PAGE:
Jack Immelt on India

Essay by khaitan_sunilUniversity, Master'sA+, January 2005

download word file, 13 pages 0.0

Downloaded 50 times

You might ask, with this great story, what keeps me awake at night?

To which I would answer, a number of things.

Devolution, defined by Webster as the surrender of powers to local

authorities by the central government, is serious threat facing

India. It stems from a process of gradual deterioration with

potentially important political, social, and economic consequences.

While some signs of devolution are already apparent in political and

social contexts, questions remain as to whether the general process

can be turned around or limited. The economic reform efforts of the

early 1990s were insufficient to stem that process. Launching a new

wave of economic reforms will be crucial to reduce poverty, promote

growth and thus prevent further political and social deterioration.

The root cause of India's devolution is a fundamental lack of strong,

progressive and centralised political leadership. After roughly 50

years of nearly uninterrupted rule by the Congress Party, Indian

politics have been a comparative "free-for-all" since 1996.


then, three national elections have produced six different coalition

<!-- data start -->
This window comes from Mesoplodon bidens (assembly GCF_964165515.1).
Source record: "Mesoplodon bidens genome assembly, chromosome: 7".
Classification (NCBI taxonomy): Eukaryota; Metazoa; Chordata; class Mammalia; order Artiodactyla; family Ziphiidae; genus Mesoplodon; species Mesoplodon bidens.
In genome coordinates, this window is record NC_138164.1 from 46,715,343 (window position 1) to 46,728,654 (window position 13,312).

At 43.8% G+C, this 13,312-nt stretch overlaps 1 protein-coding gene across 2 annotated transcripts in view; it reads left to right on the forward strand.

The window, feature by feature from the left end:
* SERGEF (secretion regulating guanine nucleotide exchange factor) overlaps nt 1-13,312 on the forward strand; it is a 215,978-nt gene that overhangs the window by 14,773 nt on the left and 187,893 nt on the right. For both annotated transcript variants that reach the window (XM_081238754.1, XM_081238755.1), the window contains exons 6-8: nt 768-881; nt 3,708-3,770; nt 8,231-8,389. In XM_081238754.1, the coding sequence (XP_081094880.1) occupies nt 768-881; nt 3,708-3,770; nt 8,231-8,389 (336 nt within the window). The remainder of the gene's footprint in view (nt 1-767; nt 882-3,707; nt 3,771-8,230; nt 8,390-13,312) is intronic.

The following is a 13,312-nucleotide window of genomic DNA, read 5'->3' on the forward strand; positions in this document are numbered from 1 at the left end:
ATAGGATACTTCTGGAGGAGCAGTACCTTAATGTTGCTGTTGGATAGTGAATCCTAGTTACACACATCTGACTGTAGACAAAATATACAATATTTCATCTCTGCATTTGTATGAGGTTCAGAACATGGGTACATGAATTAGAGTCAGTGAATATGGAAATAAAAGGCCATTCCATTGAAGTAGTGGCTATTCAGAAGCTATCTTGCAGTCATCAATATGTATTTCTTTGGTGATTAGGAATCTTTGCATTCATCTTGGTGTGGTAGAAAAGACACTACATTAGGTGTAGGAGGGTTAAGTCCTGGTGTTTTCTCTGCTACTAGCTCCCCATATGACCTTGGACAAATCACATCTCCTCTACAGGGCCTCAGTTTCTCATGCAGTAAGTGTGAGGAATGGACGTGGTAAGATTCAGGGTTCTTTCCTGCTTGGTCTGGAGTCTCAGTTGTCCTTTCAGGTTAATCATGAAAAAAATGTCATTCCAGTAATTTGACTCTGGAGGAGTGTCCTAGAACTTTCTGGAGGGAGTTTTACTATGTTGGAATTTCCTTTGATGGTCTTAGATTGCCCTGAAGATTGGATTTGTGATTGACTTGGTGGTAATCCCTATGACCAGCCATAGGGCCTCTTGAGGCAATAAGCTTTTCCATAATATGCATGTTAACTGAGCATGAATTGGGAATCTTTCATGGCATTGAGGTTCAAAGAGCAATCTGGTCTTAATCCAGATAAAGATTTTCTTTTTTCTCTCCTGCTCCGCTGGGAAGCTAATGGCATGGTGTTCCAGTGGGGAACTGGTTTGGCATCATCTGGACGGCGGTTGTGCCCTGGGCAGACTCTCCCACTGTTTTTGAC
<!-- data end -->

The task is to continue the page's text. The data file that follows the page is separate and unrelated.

governments led by four prime ministers.

There is a trend today toward less qualified people among career

Indian civil servants. The Indian Administrative Service, long

staffed with well-educated, highly regarded graduates, is no longer

attracting the best and the brightest. The service has become

politicised and meritocracy is dying. The capability and experience

of individuals available to occupy key ministerial secretarial

positions is declining.

In addition, the number of accused and in many cases convicted

criminals occupying elected positions in state and central

governments is alarming.

The current coalition government in New Delhi, led by the BJP, is

composed of 23 parties, representing a wide range of primarily

regional and caste-based parties. While both the Congress and BJP

claim to be "national" parties, it is clear that neither will...